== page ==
Game 4: Blind Tango

We built on Game 3, Touch the Corner, with the eyes of both the Leader and Follower closed. We were to dance with our eyes closed, line of dance, and touching the four corners with one foot of the Follower. We were to dance doing simple things, small movements, and nothing complicated. The point of this game is:

(1) to sense other people around us

(2) to keep the line of dance moving

What helped us? Lots of people, so that we could hear and feel them. No hard elbows, so no one got hurt even if there were little bumps. The bumps, if any, were soft. Soft bumps/taps are important.

Tool 1: The Switcheroo

Next, Maestros taught us a technique to help us in tight spaces: “The Switcheroo”

Here, the Leader and Follower are on the respective sides facing each other, and then they change to the opposite sides. It is similar to a cross-body lead in salsa. The Switcheroo takes a little space, and both dancers work in a little circle together. For the Leader, his footwork is a rock step on his left foot, and then a back cross step with his right foot (or the opposite side of a rock step with his right foot, and then a back cross step with his left foot) as he brings the Follower around. For the Follower, it is a rock step, where the weight remains in the middle, and then a front cross step to a pivoted collection in front of the Leader.

Game 5: The Tango Train

Our class, all couples in partnership, were formed into dance trains of 4-5 couples, each train having one couple as an engine, and one as a caboose, and the other couples in the middle the chewy, gooey center. The goal of the engine is to not let the line get jammed up into the train in front of them. The goal of the caboose is to keep the train moving, protecting the middle segment. Our goal was to keep the line of dance moving, but not move too fast or two slow. If we move too fast, we end up jamming the people in front of us. If we move too slow, we end up being a space hog.


Space Hog:
Leaving lots of space in front of you and backing up everyone else behind you.

Space Jammer: A tailgater, dancing right up to the couple in front of you.

Game 6: Rogue Molecule added to Tango Train

One couple was assigned the task of trying to enter the line of dance anywhere, in any way possible. The rogue couple in this case had a very strong leader, who was aggressive enough to try to get between the dance couples in these very tight conditions. It was discovered that it was possible for a rogue molecule to enter, but this was only accomplished between the trains, as each train was a pretty cohesive group in our class, making it difficult to get inside of one train. If the trains were not a cohesive group, the rogue couple would have been able to get between an engine and caboose in the middle of a train.

Concluding comments:

Ideally, the buffer between dancers at the milonga should be at least one step (but ideally two) in any direction in front of, behind, and to the side.

Be aware of what part of the dance floor you are occupying.

Know the line you are occupying.

Don’t zig zag on the milonga dance floor.

If you need to change lanes, make EYE CONTACT first.

With respect to passing: Don’t do it unless there is a major accident.

Sometimes there will be couples just standing there chatting away for much longer than the 20-30 seconds at the beginning of the song. In that case, it is OK to pass them as long as the intent is to keep the line of dance moving.

Beginners are often pushed into the center of the dance floor.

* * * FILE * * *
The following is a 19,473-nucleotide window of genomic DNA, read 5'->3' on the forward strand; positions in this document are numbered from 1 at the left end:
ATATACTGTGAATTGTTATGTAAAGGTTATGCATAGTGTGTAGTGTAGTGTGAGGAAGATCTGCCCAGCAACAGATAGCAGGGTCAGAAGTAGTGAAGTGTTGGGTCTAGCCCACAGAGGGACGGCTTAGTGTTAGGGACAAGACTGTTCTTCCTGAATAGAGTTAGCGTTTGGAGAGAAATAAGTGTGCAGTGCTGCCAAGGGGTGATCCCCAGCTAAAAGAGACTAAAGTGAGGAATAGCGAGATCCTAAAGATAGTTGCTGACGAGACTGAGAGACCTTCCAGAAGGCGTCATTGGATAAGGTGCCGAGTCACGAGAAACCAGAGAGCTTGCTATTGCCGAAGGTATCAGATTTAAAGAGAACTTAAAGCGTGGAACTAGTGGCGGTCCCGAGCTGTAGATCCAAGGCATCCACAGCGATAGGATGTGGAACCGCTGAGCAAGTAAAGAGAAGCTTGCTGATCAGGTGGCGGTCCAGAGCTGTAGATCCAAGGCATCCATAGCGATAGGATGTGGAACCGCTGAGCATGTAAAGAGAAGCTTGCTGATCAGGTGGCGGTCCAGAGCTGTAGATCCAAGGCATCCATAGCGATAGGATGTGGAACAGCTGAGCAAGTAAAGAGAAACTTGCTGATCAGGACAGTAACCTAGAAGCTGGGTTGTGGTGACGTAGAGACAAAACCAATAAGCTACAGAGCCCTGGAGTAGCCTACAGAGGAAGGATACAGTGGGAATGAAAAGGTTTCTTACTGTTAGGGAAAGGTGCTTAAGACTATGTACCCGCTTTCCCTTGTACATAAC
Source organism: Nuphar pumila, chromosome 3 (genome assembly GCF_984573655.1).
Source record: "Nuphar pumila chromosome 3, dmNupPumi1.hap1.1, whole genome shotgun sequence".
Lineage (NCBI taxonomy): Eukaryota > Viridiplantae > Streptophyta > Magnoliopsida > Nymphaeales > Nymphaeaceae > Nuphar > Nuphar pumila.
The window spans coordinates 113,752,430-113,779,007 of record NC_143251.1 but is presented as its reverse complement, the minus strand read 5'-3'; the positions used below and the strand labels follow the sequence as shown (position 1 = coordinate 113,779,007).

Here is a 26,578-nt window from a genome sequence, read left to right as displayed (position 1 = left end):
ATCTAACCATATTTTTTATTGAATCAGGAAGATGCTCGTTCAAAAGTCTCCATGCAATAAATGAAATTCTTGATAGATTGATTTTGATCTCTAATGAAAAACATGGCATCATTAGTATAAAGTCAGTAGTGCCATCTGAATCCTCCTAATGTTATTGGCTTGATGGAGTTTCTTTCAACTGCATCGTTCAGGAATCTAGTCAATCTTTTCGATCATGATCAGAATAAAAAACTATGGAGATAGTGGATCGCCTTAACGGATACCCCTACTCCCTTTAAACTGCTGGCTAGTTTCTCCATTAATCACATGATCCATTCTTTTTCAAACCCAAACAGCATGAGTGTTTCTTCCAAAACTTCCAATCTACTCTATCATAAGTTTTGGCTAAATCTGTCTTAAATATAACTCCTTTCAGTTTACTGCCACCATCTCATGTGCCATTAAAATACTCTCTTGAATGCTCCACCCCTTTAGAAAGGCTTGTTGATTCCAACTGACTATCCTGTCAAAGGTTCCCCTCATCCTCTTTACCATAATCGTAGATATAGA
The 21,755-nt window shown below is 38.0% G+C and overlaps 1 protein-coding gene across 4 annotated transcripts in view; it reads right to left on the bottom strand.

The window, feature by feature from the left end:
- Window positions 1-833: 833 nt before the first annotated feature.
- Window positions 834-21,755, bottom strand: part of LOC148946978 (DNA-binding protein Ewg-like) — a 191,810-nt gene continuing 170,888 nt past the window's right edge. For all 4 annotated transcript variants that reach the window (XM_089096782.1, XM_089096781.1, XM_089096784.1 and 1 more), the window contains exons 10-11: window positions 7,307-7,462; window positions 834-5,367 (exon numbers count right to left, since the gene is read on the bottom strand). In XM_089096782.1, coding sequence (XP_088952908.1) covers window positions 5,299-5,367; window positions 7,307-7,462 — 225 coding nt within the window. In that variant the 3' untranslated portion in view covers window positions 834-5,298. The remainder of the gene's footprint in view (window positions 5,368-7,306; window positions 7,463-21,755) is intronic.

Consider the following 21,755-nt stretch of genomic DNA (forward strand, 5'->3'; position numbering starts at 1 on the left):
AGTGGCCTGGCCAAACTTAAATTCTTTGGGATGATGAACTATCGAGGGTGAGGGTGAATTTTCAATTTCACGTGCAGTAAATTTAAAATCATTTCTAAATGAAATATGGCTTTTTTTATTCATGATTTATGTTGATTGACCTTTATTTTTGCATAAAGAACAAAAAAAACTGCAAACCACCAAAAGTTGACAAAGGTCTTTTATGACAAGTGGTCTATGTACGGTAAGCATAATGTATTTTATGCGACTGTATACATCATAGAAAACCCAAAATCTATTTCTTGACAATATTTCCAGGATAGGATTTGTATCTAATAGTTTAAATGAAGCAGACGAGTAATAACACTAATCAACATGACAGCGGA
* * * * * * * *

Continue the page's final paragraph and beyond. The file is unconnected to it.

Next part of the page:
Intermediates are often like Porches on the Autobahn, zig zagging in and out because they are getting the hang of how to navigate.

Advanced dancers can pass, but don’t. They prefer to stay in their lane, dancing in the line of dance.


Do not cut corners. Dancing all the way out to the corners creates space for you and everyone else.

Don’t be a space jammer or space hog.

Followers: Be precise with where you are stepping (do not fan out far and wide or do high boleos if it means it will take out all of the couples around you). Followers are also responsible for the social dance milonga floorcafting with respect to how they answer with their dancing to the Leaders’ leads. Do not collect, or do any movements, in a thoughtless manner. These movements include reaching, collecting, and transferring weight, as they all matter. Keep the footwork close to the floor and close to the embrace/body, especially in crowded social dance milonga conditions. You are dancing with the whole room.

There was no didactic demo due to the nature of the class.

I stayed around for the milonga nearly until midnight as I was having such a good time. This was the latest I had ever stayed at a CellSpace milonga, and the best time I had ever had. I danced with a lot of people I had never danced with before, and with people I hadn’t danced with in years. “Who’s J?” of CITA 2008 was there, and we got to chatting away. Sure enough, he asked me for the next tanda. I agreed, but was a little hesitant since it turned out to be a milonga tanda, and I usually dance it with the other “J” of CITA 2008 (who got snapped up by someone else). “Who’s J?”’s dancing has improved astoundingly since CITA 2008, and his milonga is truly fantastic. I was blown away. Alt music doesn’t thrill me personally, but throughout the night I realized how it does improve one's musicality dancing to melodies and rhythms other than the very regular tango, milonga, and vals. Homer played that cutting-edge hip-hop rap tango, by Momo Smitt, "Welcome to the Tango World," which I thought had very clever beats and rhymes. You can check it out for yourself at (notice Alex Krebs and Homer in the band) Look for it on CD later this year...

Homer and Cristina’s next two Monday Beat gigs are the last ones for a while, because they are taking their show on the road for the summer in Europe. I’ll be there (at the Beat, not Europe -- I wish!) to knock out a couple of more chapters for the tangostudent site.


I’ll try to go back more to the roots of scoutingtour, and have more variety in the events I go to. No guarantees though, since the spirit is willing, but the flesh is weak. And I really dislike driving too far after a long day at work (and I also dislike staying down in the south bay).